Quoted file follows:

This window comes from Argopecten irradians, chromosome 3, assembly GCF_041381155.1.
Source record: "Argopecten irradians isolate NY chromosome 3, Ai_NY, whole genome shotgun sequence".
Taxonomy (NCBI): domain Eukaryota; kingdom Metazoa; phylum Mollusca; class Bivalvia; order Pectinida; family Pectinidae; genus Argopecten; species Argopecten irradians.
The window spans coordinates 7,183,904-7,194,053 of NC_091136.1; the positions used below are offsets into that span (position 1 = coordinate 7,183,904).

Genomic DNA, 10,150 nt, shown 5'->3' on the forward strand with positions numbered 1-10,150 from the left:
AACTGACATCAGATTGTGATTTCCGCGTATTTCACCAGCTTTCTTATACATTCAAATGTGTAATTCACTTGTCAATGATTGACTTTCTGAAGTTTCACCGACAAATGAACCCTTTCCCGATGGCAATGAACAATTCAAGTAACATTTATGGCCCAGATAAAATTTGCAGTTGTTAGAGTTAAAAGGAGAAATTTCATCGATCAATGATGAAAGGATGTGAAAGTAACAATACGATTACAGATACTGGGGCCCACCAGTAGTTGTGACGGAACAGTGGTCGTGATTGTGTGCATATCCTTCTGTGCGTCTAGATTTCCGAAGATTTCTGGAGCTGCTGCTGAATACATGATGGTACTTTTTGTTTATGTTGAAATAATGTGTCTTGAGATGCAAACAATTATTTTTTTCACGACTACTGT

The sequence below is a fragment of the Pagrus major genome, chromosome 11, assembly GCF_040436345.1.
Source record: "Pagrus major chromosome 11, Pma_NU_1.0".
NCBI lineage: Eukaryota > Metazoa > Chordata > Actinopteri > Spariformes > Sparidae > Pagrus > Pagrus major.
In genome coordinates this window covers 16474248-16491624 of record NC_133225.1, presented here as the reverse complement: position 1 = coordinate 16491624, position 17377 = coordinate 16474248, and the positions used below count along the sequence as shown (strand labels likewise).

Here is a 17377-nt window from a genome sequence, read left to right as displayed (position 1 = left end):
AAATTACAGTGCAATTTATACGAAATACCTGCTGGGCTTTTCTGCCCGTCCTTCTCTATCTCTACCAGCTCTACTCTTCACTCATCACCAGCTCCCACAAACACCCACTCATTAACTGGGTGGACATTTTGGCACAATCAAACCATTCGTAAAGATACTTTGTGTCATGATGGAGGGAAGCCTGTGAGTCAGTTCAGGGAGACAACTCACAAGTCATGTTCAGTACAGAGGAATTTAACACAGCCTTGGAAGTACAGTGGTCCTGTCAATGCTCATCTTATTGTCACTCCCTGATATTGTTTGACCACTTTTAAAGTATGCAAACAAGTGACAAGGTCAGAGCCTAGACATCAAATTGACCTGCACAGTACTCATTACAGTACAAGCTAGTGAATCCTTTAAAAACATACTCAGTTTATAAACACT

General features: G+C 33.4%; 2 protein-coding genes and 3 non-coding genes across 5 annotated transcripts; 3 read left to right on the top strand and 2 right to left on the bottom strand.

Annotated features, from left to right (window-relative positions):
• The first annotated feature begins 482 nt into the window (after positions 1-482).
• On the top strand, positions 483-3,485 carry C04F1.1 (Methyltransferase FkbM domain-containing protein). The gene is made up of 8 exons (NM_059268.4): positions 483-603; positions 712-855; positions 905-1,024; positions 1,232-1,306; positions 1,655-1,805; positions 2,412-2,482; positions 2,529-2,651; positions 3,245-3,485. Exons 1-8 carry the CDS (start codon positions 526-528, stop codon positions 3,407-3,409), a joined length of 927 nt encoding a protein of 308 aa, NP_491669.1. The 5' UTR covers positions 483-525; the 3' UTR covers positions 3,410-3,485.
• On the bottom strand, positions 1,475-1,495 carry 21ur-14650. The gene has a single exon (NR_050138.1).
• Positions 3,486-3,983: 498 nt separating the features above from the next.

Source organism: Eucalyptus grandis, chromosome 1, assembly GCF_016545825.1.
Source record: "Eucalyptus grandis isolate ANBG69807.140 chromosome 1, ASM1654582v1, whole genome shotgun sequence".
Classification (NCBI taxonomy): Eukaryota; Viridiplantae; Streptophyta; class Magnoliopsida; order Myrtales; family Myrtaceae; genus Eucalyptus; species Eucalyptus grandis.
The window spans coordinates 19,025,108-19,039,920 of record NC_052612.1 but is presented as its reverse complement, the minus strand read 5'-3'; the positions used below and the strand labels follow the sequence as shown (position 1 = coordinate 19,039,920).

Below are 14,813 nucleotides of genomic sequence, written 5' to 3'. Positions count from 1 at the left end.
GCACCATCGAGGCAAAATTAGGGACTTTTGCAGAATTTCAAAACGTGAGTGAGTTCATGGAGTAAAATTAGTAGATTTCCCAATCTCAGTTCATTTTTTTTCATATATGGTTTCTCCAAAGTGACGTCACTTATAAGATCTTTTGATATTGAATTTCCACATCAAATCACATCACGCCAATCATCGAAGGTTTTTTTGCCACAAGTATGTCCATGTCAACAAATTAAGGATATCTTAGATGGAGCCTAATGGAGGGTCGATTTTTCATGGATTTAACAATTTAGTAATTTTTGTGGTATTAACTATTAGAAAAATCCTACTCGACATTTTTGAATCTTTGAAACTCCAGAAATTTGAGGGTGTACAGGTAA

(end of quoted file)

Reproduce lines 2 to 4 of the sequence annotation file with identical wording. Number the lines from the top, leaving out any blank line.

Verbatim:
Source record: "Argopecten irradians isolate NY chromosome 3, Ai_NY, whole genome shotgun sequence".
Taxonomy (NCBI): domain Eukaryota; kingdom Metazoa; phylum Mollusca; class Bivalvia; order Pectinida; family Pectinidae; genus Argopecten; species Argopecten irradians.
The window spans coordinates 7,183,904-7,194,053 of NC_091136.1; the positions used below are offsets into that span (position 1 = coordinate 7,183,904).